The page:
Tuesday, July 31, 2012


Release date:
July 27, 2012
Aamir Bashir

Shahnawaz Bhat, Reza Naji, Shamim Basharat, Salma Shabir Ashai
Urdu (with English subtitles)

Harud is so stark that it’s hard to believe it’s fiction and not just reality unfolding before our eyes. It’s a challenge to make a film about Kashmir because the national debate on the state is too often dominated by partisan voices speaking up for one religious community or the other, instead of speaking up for the human cause. Yet, like director Onir’s National Award-winning film I Am released just last year, Harud too manages to raise uncomfortable issues without prejudice and without bias.

An entire generation has grown up in Kashmir without knowing who Kashmiri Pandits are, says a man in Harud. Hey son, he calls out, do you know any Kashmiri Pandits? The boy shrugs. No he does not. And in that brief exchange, the film establishes the all-pervading absence of Hindus from the scene as unambiguously as it does the all-pervading presence of soldiers, bunkers, fire-arms and concertina wire in the lives of the Muslims who have remained. Clearly there are no victors among the common people in this battle. 

Harud (Autumn) is the story of Rafiq who finds a new direction to his aimless existence when one day he chances upon his missing brother’s camera. Rafiq lives in a home drowning in the din of its silences. His ageing father – a traffic policeman – is gradually crumbling under the weight of the atmosphere of suspicion that surrounds them; his still-feisty mother persists in attending meetings of the Association of Parents of Disappeared Persons. This is a Kashmir where bomb blasts are as much an everyday occurrence as the man wounded by gunfire who drags himself towards the spot where you happen to be idling away an afternoon with your friends; where a frightened and depressed old man’s awkwardness could be misconstrued by the watchful eyes of the Army; where a moment of hesitation could lead to fatal consequences.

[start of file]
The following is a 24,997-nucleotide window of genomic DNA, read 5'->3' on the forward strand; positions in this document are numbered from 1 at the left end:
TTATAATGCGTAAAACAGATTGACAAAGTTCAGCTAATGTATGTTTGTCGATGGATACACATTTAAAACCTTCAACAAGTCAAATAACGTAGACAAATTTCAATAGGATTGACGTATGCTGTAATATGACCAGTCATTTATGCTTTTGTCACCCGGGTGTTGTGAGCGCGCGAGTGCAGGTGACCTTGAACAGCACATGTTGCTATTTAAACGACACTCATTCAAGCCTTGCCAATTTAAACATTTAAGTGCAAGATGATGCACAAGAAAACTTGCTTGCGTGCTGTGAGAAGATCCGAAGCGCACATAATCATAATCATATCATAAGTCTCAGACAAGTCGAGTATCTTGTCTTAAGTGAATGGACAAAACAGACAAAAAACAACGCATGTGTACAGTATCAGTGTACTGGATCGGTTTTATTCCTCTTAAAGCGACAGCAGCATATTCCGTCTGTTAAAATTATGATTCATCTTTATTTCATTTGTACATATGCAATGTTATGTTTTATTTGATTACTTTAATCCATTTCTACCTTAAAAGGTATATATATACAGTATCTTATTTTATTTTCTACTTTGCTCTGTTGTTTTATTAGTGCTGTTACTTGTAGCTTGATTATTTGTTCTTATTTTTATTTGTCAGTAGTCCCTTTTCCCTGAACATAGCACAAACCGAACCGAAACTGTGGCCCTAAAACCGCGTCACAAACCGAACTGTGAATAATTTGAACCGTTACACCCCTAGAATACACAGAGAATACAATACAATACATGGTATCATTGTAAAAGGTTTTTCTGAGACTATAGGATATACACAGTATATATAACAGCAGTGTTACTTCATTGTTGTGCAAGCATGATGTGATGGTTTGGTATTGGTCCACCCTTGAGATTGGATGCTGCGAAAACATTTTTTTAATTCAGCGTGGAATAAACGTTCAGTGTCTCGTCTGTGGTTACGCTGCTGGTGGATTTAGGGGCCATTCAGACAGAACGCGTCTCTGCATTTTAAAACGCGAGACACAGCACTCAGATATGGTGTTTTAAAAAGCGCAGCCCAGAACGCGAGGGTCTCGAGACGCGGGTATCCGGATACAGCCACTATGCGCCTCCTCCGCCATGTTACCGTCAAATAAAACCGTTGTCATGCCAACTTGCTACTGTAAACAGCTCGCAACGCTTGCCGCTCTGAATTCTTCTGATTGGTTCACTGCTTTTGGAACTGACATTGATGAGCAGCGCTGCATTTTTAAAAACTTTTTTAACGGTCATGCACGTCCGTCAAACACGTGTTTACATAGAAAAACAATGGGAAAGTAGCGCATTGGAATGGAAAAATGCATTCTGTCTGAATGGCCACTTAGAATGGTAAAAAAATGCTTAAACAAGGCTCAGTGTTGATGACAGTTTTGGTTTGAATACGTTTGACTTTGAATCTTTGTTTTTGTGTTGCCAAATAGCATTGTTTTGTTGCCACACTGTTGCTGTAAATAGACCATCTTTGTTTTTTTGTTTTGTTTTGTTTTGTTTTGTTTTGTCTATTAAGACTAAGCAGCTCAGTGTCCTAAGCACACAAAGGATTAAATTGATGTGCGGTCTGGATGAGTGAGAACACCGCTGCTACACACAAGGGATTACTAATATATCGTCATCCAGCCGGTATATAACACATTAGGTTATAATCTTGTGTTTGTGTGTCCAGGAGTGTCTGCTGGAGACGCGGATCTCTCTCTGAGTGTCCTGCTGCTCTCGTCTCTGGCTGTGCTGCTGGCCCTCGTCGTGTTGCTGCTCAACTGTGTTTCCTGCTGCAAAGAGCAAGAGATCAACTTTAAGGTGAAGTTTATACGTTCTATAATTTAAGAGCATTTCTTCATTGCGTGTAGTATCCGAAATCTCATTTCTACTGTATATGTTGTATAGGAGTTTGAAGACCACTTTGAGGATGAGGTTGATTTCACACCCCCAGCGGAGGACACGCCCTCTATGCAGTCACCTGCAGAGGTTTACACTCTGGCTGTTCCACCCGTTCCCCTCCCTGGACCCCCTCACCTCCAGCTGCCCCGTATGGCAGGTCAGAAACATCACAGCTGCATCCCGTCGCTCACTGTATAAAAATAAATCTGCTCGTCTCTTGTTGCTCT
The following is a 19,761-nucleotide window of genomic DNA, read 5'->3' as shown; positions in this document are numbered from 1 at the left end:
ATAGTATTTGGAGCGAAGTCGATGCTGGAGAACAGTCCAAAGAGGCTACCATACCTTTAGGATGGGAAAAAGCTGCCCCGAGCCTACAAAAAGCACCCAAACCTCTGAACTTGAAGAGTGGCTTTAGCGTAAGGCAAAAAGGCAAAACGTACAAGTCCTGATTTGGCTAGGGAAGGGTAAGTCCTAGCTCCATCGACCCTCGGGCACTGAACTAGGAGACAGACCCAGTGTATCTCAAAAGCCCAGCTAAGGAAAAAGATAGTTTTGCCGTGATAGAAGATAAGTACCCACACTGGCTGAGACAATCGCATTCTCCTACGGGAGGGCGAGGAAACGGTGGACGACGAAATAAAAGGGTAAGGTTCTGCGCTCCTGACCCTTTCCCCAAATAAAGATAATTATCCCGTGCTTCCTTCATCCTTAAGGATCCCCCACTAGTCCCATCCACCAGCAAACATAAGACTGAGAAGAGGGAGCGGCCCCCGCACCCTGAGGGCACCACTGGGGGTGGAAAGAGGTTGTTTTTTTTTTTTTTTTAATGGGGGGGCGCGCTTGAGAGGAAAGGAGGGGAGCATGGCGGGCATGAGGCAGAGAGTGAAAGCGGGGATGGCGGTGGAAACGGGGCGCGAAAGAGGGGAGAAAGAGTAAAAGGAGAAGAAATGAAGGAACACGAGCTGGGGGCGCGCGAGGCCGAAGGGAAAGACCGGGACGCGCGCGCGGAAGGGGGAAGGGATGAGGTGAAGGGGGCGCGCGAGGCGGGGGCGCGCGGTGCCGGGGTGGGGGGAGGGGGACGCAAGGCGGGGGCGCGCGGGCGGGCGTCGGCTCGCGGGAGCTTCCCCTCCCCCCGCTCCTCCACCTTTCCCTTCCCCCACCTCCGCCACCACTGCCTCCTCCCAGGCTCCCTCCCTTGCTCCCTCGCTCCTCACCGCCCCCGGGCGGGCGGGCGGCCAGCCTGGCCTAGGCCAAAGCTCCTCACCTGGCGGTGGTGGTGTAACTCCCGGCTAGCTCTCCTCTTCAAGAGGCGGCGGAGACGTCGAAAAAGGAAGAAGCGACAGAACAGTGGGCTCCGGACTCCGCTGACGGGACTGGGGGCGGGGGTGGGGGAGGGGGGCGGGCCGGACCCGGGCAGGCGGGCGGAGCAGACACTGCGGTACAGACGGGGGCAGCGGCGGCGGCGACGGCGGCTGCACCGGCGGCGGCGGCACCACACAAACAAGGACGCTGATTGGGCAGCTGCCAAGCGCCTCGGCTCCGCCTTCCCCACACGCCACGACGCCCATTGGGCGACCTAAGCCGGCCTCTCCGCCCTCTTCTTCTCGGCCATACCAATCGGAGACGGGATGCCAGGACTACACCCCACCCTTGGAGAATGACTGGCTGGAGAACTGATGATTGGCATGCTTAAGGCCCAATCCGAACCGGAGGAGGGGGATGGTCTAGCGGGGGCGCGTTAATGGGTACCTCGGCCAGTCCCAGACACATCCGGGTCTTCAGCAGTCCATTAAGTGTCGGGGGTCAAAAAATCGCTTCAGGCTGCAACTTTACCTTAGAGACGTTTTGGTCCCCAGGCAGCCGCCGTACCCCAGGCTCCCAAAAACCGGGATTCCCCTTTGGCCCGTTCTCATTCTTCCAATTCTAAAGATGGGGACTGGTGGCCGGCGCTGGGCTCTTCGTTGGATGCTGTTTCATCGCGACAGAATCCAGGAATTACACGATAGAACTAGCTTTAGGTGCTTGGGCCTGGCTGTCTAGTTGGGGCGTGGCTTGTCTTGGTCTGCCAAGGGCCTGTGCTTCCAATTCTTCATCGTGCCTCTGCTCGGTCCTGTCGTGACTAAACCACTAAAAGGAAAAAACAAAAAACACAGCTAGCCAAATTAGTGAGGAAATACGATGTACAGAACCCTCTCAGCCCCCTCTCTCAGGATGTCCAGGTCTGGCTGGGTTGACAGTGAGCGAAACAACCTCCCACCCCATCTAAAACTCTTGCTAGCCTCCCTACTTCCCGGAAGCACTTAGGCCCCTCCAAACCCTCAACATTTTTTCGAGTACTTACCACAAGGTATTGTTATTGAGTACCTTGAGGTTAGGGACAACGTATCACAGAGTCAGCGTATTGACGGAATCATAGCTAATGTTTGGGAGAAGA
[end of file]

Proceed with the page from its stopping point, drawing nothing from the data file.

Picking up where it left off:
Debutant director Aamir Bashir – a Kashmiri himself – adopts a completely matter-of-fact tone in his narrative, thus underlining the tragedy of Kashmir in a way a melodramatic manner could not. I’ve read that mental illness has been one of the major fallouts of militancy in Kashmir, but nothing has brought the point home to me as strongly as this film in which Bashir’s storytelling, Shanker Raman’s camerawork, the production design by Rakesh Yadav and sound design by Nakul Kamte all collaborate to recreate that pall of gloom that seems to permeate the lives of Rafiq, his family and friends. This is no paradise. This is a permanent state of gray, punctuated by youthful dreams of escape and burnished chinar leaves falling to the ground. It must have been tempting to embellish the film with snapshots of Kashmir’s picturesque beauty, but Harud refuses to succumb. For this reason I suppose it must also be stated for the record, in this week of Kyaa Super Kool Hai Hum’s release, that Harud is a demanding film; and a far far cry from being a slap in the face of maturity.

The cast of Harud are uniformly wonderful. Thankfully, nobody is ‘doing an accent’ – the Kashmiris here actually look and sound Kashmiri. The film’s website tells me they are all either “non-actors or amateur first-timers” and that the actors playing Rafiq (Shahnawaz Bhat) and his friends were part of a theatre workshop held by Naseeruddin Shah in the state. The exception of course is Iranian actor Reza Naji (Children of Heaven) in the role of Rafiq’s tormented father. I read an interview with the director in which he said Naseer was initially supposed to play the part. I, for one, am glad that did not work out. Not that I have anything against Mr Shah, but having seen Naji’s hunched shoulders and forlorn face, I can’t imagine another human being who could inhabit that character as evocatively as he does. What a lovely film, Aamir Bashir!